Week In Review February 20

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Feb 202017

  by Bill Onasch

Where to Start?

That’s always been a challenge for the Week In Review since the launch of this more or less weekly missive on a regular basis 13 years ago. But Trump’s simultaneous Full Frontal assaults on workers, women, people of color, immigrants, Muslims, LGBT folks, and the media is unprecedented in living memory.

It is ambitious to the point of hubris. At least superficially, its methods often resemble odious authoritarian regimes in other lands that ultimately led to massive death, destruction and misery during the 1930-40s.

But the USA today is not a defeated, humiliated Germany and there is no imminent danger of worker revolution that led the ruling class in Italy and Spain as well as Germany to reluctantly embrace a fascist solution. The Trump blitzkrieg is a preemptive offensive to divide, exhaust, demoralize, and neutralize opposition to his America First agenda to transform class and social relations top to bottom. It is viewed as a risky gambit by top echelons of the ruling class who would be content to get some tax breaks, and fewer regulations with out reviving hostile mass movements.

I could have picked the proud protests against the travel ban correctly viewed as an attack on Islam; the outpouring of support for Planned Parenthood and the projected Women’s Strike; the hastily assembled demonstrations against the crackdown on immigrant workers; or the fight against new draconian anti-union legislation in Iowa, for this week’s lead. These and more are worthy of attention and support and both will be forthcoming in future WIRs.

But this week I will return to an overarching crisis that needs to remain front and center.

‘Of Biblical Proportions’

The term comes from the numerous cataclysmic events recorded in what Christians call the Old Testament–like the fire and brimstone destruction of the cities of Sodom and Gomorrah; the great flood that floated Noah’s Ark; the series of escalating plagues against Egypt to secure release of enslaved Jews. According to scripture, these were acts of divine retribution against disobedience, implemented by a deity who reserved the sole right of vengeance.

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If you follow the climate news stories posted on our companion Labor Advocate blog you know there are events of such scale occurring in our time with alarming frequency. Just since our last WIR:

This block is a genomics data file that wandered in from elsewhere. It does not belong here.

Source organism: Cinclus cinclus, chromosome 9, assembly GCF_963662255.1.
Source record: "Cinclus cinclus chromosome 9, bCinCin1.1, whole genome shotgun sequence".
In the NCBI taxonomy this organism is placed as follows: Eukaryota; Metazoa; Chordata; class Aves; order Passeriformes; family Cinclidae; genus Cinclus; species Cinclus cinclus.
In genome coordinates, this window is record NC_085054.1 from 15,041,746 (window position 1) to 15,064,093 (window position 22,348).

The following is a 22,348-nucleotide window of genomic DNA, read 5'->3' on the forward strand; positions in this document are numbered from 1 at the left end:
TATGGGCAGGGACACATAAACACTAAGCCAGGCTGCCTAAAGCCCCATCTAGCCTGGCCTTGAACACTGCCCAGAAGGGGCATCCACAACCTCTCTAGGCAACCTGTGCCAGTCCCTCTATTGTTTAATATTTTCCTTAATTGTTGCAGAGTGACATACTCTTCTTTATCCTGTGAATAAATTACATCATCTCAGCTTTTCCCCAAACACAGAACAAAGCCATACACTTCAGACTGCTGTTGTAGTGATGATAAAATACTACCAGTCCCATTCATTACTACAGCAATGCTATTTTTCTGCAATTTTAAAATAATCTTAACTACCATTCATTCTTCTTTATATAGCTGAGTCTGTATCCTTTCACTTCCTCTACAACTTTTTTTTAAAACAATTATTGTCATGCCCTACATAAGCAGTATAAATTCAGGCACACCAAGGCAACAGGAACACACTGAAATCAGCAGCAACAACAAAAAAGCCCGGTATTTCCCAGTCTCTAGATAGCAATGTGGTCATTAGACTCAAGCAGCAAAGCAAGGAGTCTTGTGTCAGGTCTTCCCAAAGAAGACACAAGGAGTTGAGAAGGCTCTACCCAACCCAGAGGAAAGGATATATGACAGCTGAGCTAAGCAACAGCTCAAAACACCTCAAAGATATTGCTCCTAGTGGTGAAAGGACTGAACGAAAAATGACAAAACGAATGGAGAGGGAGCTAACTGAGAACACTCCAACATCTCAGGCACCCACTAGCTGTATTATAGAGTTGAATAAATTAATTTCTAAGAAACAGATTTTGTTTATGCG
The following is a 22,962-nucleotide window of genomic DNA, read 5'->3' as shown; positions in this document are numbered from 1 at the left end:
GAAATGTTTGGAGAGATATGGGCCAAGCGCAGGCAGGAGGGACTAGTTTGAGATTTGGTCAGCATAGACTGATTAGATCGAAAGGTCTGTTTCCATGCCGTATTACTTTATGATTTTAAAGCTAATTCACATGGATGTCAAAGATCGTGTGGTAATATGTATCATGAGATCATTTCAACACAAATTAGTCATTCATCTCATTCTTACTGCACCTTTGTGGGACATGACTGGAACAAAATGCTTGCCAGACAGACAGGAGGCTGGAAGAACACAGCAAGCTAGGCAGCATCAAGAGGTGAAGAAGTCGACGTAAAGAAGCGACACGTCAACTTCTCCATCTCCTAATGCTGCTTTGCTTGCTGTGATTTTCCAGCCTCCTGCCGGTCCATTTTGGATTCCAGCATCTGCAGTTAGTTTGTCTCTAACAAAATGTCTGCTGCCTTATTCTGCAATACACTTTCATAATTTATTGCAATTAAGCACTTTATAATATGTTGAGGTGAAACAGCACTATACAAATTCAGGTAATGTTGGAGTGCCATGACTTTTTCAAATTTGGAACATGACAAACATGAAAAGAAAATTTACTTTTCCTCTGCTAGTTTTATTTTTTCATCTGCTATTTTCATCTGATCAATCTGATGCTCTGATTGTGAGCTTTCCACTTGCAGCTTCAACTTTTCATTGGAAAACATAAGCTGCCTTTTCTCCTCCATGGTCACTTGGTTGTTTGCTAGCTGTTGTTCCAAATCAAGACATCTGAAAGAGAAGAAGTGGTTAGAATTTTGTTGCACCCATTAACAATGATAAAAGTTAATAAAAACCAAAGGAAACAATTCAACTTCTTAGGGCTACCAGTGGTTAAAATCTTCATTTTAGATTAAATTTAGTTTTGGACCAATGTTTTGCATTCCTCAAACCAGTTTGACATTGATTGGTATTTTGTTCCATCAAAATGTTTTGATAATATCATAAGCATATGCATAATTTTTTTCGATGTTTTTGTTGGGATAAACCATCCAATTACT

* 200,000 in northern California fled their homes because of a credible threat that a dirt spill way at North America’s highest dam might fail, releasing a tsunami. After some frantic emergency patchwork, those temporary refugees were allowed to return home–but warned to stay prepared for another possible evacuation as more monsoon like rains were expected.

* Not so widely publicized, a chunk of the Antarctic ice shelf the size of Manhattan Island broke away from that melting deep freeze continent and even bigger separations are imminent.

* Perhaps disoriented by this Antarctic impact on the South Pacific, hundreds of whales beached themselves in New Zealand.

* While marine mammals always attract sympathetic attention, a dire situation in East Africa is largely ignored. Climate & Capitalism describes the impact of severe drought–“Failed harvests, disease, deteriorating water and pasture conditions, and animal deaths mean 12 million need food aid now, and the situation is fast deteriorating.”

But these calamities are not divine wrath like those in Abrahamic lore. They are natural reactions by a planet extremely stressed by human activity. Mere mortals are threatening the viability of the biosphere that has nurtured our species long evolution to what we call civilization.

Scientists explain climate change, caused by unnatural global warming, is mainly the result of unintended consequences from burning fossil fuels. They can predict the impact and pace of its likely future course. And most importantly, they offer counter-measures that, if taken soon enough, can stop it short of collapse of our biosphere.

Science Also Under Attack

Science is also in the cross-hairs of the lethal America First. While all major party politicians are suspected of deceit, the Liar-in-Chief in the White House is downright pathological–with a particular trash-talking obsession with climate science.

Trump’s nominee for Science Adviser has characterized climate science as “a glassy eyed cult.” EPA employees, including scientists, took the extraordinary, though unsuccessful step of urging Senators to reject Trump’s choice for Agency Administrator. His already confirmed Secretary of State, whose duties include compliance with commitments in the Paris climate deal, and approval of pipelines crossing U.S. borders, was until a few weeks ago CEO of America’s biggest fossil fuel company. And Army Corps of Engineers ecologists were ordered, from the very top of the chain of command, to stand down from their unfinished Environmental Impact Report that had been holding up construction of the Dakota Access Pipeline along side and under the Missouri River in the Standing Rock Reservation.

It is ironic that the top prelate in the church that once burned Bruno on the stake, and forced Galileo to recant, when their science clashed with church dogma today is an outspoken defender of climate scientists and an advocate for climate action. I don’t agree with much of Pope Francis’s teachings but I sincerely welcome the spiritual leader of hundreds of millions to our righteous cause.